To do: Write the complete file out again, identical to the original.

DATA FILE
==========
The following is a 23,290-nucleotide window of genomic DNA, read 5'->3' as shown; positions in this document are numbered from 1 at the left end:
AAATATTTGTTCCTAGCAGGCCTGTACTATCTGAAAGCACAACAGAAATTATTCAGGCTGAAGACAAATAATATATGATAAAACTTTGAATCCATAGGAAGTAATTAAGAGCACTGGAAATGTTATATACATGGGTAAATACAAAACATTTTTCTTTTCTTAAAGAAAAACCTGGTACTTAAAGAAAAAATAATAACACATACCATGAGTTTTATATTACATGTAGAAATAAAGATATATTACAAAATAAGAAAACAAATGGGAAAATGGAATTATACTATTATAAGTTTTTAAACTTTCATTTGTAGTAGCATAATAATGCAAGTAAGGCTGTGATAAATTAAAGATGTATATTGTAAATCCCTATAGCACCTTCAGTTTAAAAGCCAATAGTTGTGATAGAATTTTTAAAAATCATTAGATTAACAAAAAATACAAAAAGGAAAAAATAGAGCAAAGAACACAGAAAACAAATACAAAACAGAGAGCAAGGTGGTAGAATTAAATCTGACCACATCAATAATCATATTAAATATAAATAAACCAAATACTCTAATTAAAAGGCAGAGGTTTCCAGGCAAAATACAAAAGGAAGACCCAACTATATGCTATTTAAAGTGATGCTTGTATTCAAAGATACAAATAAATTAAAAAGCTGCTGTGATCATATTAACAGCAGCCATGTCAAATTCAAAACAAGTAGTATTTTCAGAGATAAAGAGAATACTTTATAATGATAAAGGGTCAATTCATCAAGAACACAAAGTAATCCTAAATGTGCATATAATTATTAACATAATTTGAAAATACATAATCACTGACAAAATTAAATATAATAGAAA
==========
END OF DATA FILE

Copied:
The following is a 23,290-nucleotide window of genomic DNA, read 5'->3' as shown; positions in this document are numbered from 1 at the left end:
AAATATTTGTTCCTAGCAGGCCTGTACTATCTGAAAGCACAACAGAAATTATTCAGGCTGAAGACAAATAATATATGATAAAACTTTGAATCCATAGGAAGTAATTAAGAGCACTGGAAATGTTATATACATGGGTAAATACAAAACATTTTTCTTTTCTTAAAGAAAAACCTGGTACTTAAAGAAAAAATAATAACACATACCATGAGTTTTATATTACATGTAGAAATAAAGATATATTACAAAATAAGAAAACAAATGGGAAAATGGAATTATACTATTATAAGTTTTTAAACTTTCATTTGTAGTAGCATAATAATGCAAGTAAGGCTGTGATAAATTAAAGATGTATATTGTAAATCCCTATAGCACCTTCAGTTTAAAAGCCAATAGTTGTGATAGAATTTTTAAAAATCATTAGATTAACAAAAAATACAAAAAGGAAAAAATAGAGCAAAGAACACAGAAAACAAATACAAAACAGAGAGCAAGGTGGTAGAATTAAATCTGACCACATCAATAATCATATTAAATATAAATAAACCAAATACTCTAATTAAAAGGCAGAGGTTTCCAGGCAAAATACAAAAGGAAGACCCAACTATATGCTATTTAAAGTGATGCTTGTATTCAAAGATACAAATAAATTAAAAAGCTGCTGTGATCATATTAACAGCAGCCATGTCAAATTCAAAACAAGTAGTATTTTCAGAGATAAAGAGAATACTTTATAATGATAAAGGGTCAATTCATCAAGAACACAAAGTAATCCTAAATGTGCATATAATTATTAACATAATTTGAAAATACATAATCACTGACAAAATTAAATATAATAGAAA